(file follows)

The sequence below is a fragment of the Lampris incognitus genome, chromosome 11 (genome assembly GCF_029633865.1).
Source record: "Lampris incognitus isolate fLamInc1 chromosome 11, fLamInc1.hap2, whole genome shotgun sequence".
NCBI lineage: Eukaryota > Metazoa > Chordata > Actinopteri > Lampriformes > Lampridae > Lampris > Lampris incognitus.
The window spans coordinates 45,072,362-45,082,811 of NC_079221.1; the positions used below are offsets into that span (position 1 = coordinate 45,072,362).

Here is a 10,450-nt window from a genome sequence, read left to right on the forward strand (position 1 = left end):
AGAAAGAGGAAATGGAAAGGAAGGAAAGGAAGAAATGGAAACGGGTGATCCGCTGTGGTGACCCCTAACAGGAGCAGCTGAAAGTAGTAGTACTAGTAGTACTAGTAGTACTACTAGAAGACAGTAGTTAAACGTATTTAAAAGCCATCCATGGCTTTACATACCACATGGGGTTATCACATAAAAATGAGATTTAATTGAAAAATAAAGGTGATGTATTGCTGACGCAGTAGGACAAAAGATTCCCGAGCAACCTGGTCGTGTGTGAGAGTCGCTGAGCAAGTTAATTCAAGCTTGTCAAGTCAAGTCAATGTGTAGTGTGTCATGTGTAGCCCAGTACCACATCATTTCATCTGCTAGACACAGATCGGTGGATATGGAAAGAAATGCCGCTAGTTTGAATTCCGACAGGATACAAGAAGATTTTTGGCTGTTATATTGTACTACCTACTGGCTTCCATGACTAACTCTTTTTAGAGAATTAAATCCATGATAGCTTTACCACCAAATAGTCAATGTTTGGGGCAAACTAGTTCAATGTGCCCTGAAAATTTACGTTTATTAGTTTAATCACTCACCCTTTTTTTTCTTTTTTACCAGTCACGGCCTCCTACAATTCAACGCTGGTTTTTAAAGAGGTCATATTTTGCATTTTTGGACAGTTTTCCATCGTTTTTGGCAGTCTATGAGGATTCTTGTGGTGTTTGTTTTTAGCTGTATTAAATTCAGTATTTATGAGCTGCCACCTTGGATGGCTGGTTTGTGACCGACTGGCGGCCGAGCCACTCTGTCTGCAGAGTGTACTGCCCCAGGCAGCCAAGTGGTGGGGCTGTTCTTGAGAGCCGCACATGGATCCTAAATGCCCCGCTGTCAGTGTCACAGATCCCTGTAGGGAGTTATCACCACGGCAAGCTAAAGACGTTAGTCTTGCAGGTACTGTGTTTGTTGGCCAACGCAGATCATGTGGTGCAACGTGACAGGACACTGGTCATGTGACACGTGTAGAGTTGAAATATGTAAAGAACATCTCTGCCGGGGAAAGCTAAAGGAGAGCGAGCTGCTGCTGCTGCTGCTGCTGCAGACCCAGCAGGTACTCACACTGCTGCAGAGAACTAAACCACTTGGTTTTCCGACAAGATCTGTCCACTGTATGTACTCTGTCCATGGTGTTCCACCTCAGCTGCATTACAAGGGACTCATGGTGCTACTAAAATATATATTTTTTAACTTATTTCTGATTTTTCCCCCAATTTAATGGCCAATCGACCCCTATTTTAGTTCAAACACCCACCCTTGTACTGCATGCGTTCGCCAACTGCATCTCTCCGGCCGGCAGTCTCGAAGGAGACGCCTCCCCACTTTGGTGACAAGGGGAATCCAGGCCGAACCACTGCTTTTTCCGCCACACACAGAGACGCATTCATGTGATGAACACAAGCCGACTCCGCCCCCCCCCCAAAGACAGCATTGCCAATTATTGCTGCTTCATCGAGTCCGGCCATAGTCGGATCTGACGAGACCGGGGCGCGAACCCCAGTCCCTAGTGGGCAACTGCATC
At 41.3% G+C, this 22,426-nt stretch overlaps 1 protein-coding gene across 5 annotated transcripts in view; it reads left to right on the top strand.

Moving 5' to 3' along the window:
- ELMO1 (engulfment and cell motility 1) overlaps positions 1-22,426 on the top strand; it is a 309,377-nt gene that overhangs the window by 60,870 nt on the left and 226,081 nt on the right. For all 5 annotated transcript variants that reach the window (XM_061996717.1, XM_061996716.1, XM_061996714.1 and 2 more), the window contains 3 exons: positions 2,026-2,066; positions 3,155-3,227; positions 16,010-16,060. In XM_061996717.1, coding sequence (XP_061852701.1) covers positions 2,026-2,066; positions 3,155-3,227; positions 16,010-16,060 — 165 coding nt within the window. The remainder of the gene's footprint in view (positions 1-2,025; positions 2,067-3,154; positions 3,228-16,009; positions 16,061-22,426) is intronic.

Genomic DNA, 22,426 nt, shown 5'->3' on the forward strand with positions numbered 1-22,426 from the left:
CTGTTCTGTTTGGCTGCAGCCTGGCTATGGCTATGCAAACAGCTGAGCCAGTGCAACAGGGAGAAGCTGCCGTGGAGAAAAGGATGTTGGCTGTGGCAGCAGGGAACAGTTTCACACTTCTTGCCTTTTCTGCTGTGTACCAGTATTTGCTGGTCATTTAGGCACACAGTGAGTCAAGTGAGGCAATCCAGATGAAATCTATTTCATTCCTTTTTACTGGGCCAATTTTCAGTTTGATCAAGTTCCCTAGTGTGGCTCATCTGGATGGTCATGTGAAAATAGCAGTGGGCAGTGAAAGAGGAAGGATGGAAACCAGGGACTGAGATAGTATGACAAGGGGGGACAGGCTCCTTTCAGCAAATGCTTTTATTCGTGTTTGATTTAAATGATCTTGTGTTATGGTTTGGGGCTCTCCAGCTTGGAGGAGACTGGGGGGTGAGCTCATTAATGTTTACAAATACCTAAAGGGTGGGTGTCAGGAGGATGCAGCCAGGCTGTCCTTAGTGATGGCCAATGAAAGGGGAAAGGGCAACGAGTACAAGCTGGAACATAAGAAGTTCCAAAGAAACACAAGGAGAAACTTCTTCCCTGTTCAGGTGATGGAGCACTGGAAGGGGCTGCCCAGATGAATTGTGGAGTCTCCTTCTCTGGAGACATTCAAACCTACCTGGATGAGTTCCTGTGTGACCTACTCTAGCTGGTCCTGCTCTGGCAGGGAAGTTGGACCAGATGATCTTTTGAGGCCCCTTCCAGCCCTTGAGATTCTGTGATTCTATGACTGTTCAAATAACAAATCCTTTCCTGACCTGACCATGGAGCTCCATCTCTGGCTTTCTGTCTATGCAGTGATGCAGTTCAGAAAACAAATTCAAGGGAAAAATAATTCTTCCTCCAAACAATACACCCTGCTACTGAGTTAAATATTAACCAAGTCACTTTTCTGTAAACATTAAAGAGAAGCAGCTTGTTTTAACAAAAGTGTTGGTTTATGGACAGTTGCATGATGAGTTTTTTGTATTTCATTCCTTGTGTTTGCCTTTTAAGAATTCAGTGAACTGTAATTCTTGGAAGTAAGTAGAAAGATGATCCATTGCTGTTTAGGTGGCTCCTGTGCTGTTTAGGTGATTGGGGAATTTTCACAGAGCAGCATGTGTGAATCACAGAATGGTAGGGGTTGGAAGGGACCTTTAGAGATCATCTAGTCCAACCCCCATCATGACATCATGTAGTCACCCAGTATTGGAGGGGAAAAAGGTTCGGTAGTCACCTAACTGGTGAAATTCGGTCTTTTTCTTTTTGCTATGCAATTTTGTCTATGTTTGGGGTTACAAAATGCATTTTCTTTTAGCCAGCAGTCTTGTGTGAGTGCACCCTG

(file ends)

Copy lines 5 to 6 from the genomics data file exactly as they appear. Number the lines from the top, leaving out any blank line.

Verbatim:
Here is a 10,450-nt window from a genome sequence, read left to right on the forward strand (position 1 = left end):
AGAAAGAGGAAATGGAAAGGAAGGAAAGGAAGAAATGGAAACGGGTGATCCGCTGTGGTGACCCCTAACAGGAGCAGCTGAAAGTAGTAGTACTAGTAGTACTAGTAGTACTACTAGAAGACAGTAGTTAAACGTATTTAAAAGCCATCCATGGCTTTACATACCACATGGGGTTATCACATAAAAATGAGATTTAATTGAAAAATAAAGGTGATGTATTGCTGACGCAGTAGGACAAAAGATTCCCGAGCAACCTGGTCGTGTGTGAGAGTCGCTGAGCAAGTTAATTCAAGCTTGTCAAGTCAAGTCAATGTGTAGTGTGTCATGTGTAGCCCAGTACCACATCATTTCATCTGCTAGACACAGATCGGTGGATATGGAAAGAAATGCCGCTAGTTTGAATTCCGACAGGATACAAGAAGATTTTTGGCTGTTATATTGTACTACCTACTGGCTTCCATGACTAACTCTTTTTAGAGAATTAAATCCATGATAGCTTTACCACCAAATAGTCAATGTTTGGGGCAAACTAGTTCAATGTGCCCTGAAAATTTACGTTTATTAGTTTAATCACTCACCCTTTTTTTTCTTTTTTACCAGTCACGGCCTCCTACAATTCAACGCTGGTTTTTAAAGAGGTCATATTTTGCATTTTTGGACAGTTTTCCATCGTTTTTGGCAGTCTATGAGGATTCTTGTGGTGTTTGTTTTTAGCTGTATTAAATTCAGTATTTATGAGCTGCCACCTTGGATGGCTGGTTTGTGACCGACTGGCGGCCGAGCCACTCTGTCTGCAGAGTGTACTGCCCCAGGCAGCCAAGTGGTGGGGCTGTTCTTGAGAGCCGCACATGGATCCTAAATGCCCCGCTGTCAGTGTCACAGATCCCTGTAGGGAGTTATCACCACGGCAAGCTAAAGACGTTAGTCTTGCAGGTACTGTGTTTGTTGGCCAACGCAGATCATGTGGTGCAACGTGACAGGACACTGGTCATGTGACACGTGTAGAGTTGAAATATGTAAAGAACATCTCTGCCGGGGAAAGCTAAAGGAGAGCGAGCTGCTGCTGCTGCTGCTGCTGCAGACCCAGCAGGTACTCACACTGCTGCAGAGAACTAAACCACTTGGTTTTCCGACAAGATCTGTCCACTGTATGTACTCTGTCCATGGTGTTCCACCTCAGCTGCATTACAAGGGACTCATGGTGCTACTAAAATATATATTTTTTAACTTATTTCTGATTTTTCCCCCAATTTAATGGCCAATCGACCCCTATTTTAGTTCAAACACCCACCCTTGTACTGCATGCGTTCGCCAACTGCATCTCTCCGGCCGGCAGTCTCGAAGGAGACGCCTCCCCACTTTGGTGACAAGGGGAATCCAGGCCGAACCACTGCTTTTTCCGCCACACACAGAGACGCATTCATGTGATGAACACAAGCCGACTCCGCCCCCCCCCCAAAGACAGCATTGCCAATTATTGCTGCTTCATCGAGTCCGGCCATAGTCGGATCTGACGAGACCGGGGCGCGAACCCCAGTCCCTAGTGGGCAACTGCATC